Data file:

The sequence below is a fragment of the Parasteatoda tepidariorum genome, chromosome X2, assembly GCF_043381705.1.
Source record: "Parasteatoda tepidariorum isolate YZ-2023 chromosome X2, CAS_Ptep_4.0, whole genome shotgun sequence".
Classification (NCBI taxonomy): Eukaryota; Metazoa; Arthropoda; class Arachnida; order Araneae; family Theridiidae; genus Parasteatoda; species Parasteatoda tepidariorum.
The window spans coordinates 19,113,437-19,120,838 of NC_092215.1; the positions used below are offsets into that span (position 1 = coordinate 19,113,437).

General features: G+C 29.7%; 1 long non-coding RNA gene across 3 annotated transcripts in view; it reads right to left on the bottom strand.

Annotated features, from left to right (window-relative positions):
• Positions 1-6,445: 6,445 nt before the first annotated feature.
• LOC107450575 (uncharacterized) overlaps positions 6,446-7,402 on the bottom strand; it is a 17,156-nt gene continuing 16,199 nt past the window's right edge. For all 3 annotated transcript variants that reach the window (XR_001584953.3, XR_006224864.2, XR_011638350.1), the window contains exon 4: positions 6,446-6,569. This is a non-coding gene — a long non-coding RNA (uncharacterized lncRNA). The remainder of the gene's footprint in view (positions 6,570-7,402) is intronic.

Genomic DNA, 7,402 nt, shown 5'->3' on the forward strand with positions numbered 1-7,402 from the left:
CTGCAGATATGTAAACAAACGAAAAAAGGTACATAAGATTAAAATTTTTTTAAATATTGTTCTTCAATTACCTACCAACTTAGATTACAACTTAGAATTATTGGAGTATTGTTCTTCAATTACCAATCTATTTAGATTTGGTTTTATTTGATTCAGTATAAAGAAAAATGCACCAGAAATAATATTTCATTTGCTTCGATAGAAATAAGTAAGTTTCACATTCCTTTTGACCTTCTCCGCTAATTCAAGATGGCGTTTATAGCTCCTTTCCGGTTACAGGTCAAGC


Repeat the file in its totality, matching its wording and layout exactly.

The sequence below is a fragment of the Parasteatoda tepidariorum genome, chromosome X2, assembly GCF_043381705.1.
Source record: "Parasteatoda tepidariorum isolate YZ-2023 chromosome X2, CAS_Ptep_4.0, whole genome shotgun sequence".
Classification (NCBI taxonomy): Eukaryota; Metazoa; Arthropoda; class Arachnida; order Araneae; family Theridiidae; genus Parasteatoda; species Parasteatoda tepidariorum.
The window spans coordinates 19,113,437-19,120,838 of NC_092215.1; the positions used below are offsets into that span (position 1 = coordinate 19,113,437).

General features: G+C 29.7%; 1 long non-coding RNA gene across 3 annotated transcripts in view; it reads right to left on the bottom strand.

Annotated features, from left to right (window-relative positions):
• Positions 1-6,445: 6,445 nt before the first annotated feature.
• LOC107450575 (uncharacterized) overlaps positions 6,446-7,402 on the bottom strand; it is a 17,156-nt gene continuing 16,199 nt past the window's right edge. For all 3 annotated transcript variants that reach the window (XR_001584953.3, XR_006224864.2, XR_011638350.1), the window contains exon 4: positions 6,446-6,569. This is a non-coding gene — a long non-coding RNA (uncharacterized lncRNA). The remainder of the gene's footprint in view (positions 6,570-7,402) is intronic.

Genomic DNA, 7,402 nt, shown 5'->3' on the forward strand with positions numbered 1-7,402 from the left:
CTGCAGATATGTAAACAAACGAAAAAAGGTACATAAGATTAAAATTTTTTTAAATATTGTTCTTCAATTACCTACCAACTTAGATTACAACTTAGAATTATTGGAGTATTGTTCTTCAATTACCAATCTATTTAGATTTGGTTTTATTTGATTCAGTATAAAGAAAAATGCACCAGAAATAATATTTCATTTGCTTCGATAGAAATAAGTAAGTTTCACATTCCTTTTGACCTTCTCCGCTAATTCAAGATGGCGTTTATAGCTCCTTTCCGGTTACAGGTCAAGC